north carolina highway historical marker program
North Carolina Highway Historical Marker Program
 

 
 
 

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Marker Text:

Essay:
     By 1751 there were enough Quakers in the vicinity of Cane Creek, now in Alamance County, that the group was able to organize and establish a regular meeting for worship. As the Quaker population in the Piedmont grew, the large membership of Cane Creek Meeting began to splinter into smaller and more convenient meetings. Spring Friends Meeting was gathering as a congregation by 1761 at a meeting house about five miles east of the Cane Creek site. The group held their first “indulged meeting” in 1764. The phrase simply means that the group’s formal request to hold a meeting separate from the Cane Creek meeting was granted, or indulged. The Spring Friends were recognized by the Quakers in 1773, and were given permission to hold a preparative meeting, a step in the process of gaining monthly meeting status, in 1779. Spring Friends attained monthly meeting status in 1793.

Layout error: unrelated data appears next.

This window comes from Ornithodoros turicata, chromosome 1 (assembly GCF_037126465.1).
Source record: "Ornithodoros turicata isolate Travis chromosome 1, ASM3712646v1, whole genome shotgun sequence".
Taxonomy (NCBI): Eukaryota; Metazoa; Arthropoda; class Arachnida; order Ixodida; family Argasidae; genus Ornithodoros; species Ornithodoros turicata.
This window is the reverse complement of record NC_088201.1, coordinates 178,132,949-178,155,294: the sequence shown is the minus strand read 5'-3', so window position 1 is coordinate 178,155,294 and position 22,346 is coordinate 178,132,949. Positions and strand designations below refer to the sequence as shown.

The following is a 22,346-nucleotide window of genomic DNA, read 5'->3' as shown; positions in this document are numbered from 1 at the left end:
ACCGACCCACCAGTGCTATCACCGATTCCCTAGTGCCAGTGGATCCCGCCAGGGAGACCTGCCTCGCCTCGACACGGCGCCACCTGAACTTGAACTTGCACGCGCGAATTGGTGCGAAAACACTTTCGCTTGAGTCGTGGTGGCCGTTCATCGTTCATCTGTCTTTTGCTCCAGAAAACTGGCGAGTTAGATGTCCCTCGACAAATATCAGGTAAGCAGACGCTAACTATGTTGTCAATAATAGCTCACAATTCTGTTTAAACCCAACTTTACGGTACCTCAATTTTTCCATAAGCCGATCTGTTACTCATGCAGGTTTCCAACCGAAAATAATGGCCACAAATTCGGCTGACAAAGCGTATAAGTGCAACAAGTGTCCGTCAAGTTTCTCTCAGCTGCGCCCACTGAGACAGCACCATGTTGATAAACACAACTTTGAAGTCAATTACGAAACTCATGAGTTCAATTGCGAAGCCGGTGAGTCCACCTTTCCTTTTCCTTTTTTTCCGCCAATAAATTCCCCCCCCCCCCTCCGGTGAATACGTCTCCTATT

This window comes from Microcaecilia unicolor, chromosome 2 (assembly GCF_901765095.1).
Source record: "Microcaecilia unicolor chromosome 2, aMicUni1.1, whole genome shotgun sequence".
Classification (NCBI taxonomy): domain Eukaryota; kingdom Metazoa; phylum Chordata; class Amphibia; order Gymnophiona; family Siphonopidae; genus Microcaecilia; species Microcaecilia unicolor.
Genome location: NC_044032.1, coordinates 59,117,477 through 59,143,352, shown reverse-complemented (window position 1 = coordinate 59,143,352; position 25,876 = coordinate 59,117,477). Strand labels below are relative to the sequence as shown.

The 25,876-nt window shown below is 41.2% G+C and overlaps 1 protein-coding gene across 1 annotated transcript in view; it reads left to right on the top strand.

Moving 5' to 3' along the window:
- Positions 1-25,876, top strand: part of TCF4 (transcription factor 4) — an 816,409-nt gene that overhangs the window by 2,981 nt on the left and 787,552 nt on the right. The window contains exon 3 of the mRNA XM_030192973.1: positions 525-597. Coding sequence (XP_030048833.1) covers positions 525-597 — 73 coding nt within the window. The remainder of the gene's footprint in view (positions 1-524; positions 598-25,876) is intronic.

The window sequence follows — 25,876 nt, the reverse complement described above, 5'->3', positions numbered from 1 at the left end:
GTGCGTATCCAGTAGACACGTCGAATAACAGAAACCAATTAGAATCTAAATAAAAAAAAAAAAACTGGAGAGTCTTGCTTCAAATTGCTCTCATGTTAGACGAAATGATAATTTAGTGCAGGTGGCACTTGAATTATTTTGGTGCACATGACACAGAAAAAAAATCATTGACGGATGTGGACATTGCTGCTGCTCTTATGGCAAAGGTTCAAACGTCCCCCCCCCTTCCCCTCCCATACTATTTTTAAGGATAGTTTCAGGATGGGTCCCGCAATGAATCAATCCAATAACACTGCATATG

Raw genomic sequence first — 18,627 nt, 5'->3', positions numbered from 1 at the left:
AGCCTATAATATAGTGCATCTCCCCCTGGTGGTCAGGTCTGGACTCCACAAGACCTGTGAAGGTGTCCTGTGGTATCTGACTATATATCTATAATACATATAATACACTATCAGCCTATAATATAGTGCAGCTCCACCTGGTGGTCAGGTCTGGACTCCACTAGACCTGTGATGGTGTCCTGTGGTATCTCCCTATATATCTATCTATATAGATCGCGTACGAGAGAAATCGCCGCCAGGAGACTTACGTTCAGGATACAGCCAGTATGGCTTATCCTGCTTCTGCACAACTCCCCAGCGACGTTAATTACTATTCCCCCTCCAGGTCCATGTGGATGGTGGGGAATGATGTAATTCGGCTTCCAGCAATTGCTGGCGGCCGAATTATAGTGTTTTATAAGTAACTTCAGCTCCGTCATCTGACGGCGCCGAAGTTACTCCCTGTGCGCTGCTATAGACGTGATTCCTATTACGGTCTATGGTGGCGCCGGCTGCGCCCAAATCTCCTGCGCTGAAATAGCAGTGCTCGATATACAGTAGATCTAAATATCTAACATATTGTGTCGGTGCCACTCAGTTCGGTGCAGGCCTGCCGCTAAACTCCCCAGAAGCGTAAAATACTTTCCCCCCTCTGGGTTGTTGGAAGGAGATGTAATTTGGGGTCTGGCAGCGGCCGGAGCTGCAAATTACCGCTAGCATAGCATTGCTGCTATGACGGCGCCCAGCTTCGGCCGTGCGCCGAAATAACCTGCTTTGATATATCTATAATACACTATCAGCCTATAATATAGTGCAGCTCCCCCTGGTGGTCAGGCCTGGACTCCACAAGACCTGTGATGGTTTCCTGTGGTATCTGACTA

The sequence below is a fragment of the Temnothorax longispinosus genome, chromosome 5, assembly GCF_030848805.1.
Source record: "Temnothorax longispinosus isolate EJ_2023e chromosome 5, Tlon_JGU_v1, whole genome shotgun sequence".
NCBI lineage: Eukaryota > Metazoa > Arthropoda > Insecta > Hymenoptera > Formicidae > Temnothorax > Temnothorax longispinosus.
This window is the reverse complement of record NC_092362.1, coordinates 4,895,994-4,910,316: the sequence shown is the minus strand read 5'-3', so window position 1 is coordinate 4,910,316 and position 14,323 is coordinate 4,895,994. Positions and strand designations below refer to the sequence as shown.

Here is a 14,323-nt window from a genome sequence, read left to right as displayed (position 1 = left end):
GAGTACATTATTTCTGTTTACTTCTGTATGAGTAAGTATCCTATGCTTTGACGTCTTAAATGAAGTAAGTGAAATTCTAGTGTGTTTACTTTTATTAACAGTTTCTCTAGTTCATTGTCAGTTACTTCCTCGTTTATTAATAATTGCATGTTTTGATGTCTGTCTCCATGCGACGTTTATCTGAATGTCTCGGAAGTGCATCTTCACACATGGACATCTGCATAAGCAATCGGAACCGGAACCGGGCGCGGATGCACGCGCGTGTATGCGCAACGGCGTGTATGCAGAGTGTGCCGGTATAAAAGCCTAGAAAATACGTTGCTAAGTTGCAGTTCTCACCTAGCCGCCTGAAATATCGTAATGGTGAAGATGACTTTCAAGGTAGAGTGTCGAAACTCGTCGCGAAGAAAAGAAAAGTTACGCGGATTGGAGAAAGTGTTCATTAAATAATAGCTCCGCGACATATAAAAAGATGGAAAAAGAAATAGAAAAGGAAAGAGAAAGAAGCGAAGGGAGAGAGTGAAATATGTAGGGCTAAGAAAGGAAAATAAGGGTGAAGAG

A meeting house was present at Spring by 1756. A second structure was built in 1877. The present building was erected in 1907. The Revolutionary War Battle of Lindley’s Mill in September 1781 left over 250 killed and wounded men from both sides on and near the grounds of the Spring Friends Meetinghouse. The Quakers nursed the wounded and buried the dead in a mass grave.


References:
Seth B. and Mary Edith Hinshaw, eds., Carolina Quakers (1972)
Bobbie T. Teague, Cane Creek, Mother of Meetings (1995)
Francis Charles Anscombe, I Have Called You Friends, The Story of Quakerism in North Carolina (1959)
Lindley S. Butler, “200 Years Ago At Lindley’s Mill,” The State (October 1981), pp. 12-13
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